Lenin's arithmetical example of how capitalism DEVELOPS do not rely on the
schemas for the simple reason these discuss ALREADY developd capitalism.
Chris A

>     Julian,   Just for a start ... i don't know what you've read,  you
>could  try  Lenin's  'On the so called Market question'... for an
>exposition  (CW Vol1) , an application of the reproduction schemas in a
>crushing response to a schema constructed by a Narodnik who aimed at
>opposing  the tsar and proving this was to be done in a political and
>social environment  in which capitalism could not develop... the question
>remained only one of the  peasantry.   I know of no other independent
>application of the schemas as a   political response... Lenin had an
>amazing capacity to take Marx and apply the  critical ideas  provided by
>him. ( It is interesting to see how for  years  entirely forgetable
>'academics' sought to undermine  future  political  use of the
>reproduction schemas like this, through trying to  drown  young radicals
>in the so called  'transformation' problem)  .   .I don't know what Jerry
>means by 'statistics' , the point is that Lenin  established the objective
>circumstances in which to fight by a study of, and  reinterpretation, of
>the Russian Government statistics, on the  basis of Marx's scientific
>achievement and this work came to full fruition in  'The Development of
>Capitalism in Russia'... and then in his formulation  of  a Party
>programme  properly  dealing with the land question.     Marx wasn't
>merely criticising 'PE' ,as Jerry seems to suggest... perhaps a  little
>ingenuously.... he was dissecting the scientific developments of   the
>representatives of  the progressive bourgeoisie, showing their limits,
>developing value theory on a methodologically complete footing, and
>attacking  the later 'prize fighters' of the bourgeoisie....It was a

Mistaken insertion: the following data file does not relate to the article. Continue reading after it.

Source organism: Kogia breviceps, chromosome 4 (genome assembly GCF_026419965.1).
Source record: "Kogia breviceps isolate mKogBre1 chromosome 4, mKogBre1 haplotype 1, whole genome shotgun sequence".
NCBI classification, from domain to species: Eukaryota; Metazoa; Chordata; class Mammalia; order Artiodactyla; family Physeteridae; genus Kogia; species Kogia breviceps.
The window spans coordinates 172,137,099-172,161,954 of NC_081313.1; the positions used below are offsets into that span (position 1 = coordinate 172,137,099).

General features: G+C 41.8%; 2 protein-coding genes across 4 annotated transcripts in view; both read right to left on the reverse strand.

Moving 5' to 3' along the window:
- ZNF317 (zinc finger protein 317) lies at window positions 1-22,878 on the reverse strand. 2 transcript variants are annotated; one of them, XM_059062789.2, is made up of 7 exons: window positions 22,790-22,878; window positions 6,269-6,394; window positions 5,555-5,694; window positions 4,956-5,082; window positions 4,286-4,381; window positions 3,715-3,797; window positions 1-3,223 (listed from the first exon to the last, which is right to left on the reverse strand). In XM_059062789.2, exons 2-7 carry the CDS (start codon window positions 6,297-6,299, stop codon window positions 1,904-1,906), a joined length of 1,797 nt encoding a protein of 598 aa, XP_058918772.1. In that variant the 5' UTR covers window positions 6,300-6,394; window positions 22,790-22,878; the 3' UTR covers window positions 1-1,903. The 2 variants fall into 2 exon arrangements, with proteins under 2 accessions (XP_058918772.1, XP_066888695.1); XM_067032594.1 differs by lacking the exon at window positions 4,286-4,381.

>political fight, an  ideological battle. Lenin understood that.    Read
>the article I suggest Julian, asd an example,  and see what you  think.  
>Cheers   Paul     -----Original Message-----
>From: P.J.Wells@OPEN.AC.UK <P.J.Wells@OPEN.AC.UK>
>To: ope-l@galaxy.csuchico.edu <ope-l@galaxy.csuchico.edu>
>Date:  11 February 2002 19:19
>Subject: [OPE-L:6553] RE: Re: * poll: who has advanced  political econ om
>y since Marx? *
>>Jerry  wrote
>>>Re Julian's [6548]:
>>>> I'd be interested the hear the views of better-read comrades  than
>>>> myself on  this -- but do others agree with me that  Lenin
>>>advanced > the *practical* *critique* of political economy  to
>>>a marked degree?
>>>At the risk of sounding  heretical, what exactly was that advancement?
>>Well, actually I  was trying to emphasise the *practical* critique -- he did
>>participate in  a revolution, after all.
>>I'd agree with Jerry that many of those  works of his which are best known to
>>the average revolutionary activist  are either popularisations (i.e., not
>>scientific works as such) or  contemporary polemics.

17 Bristol Road, Brighton, BN2 1AP, England

This archive was generated by hypermail 2b30 : Sat Mar 02 2002 - 00:00:04 EST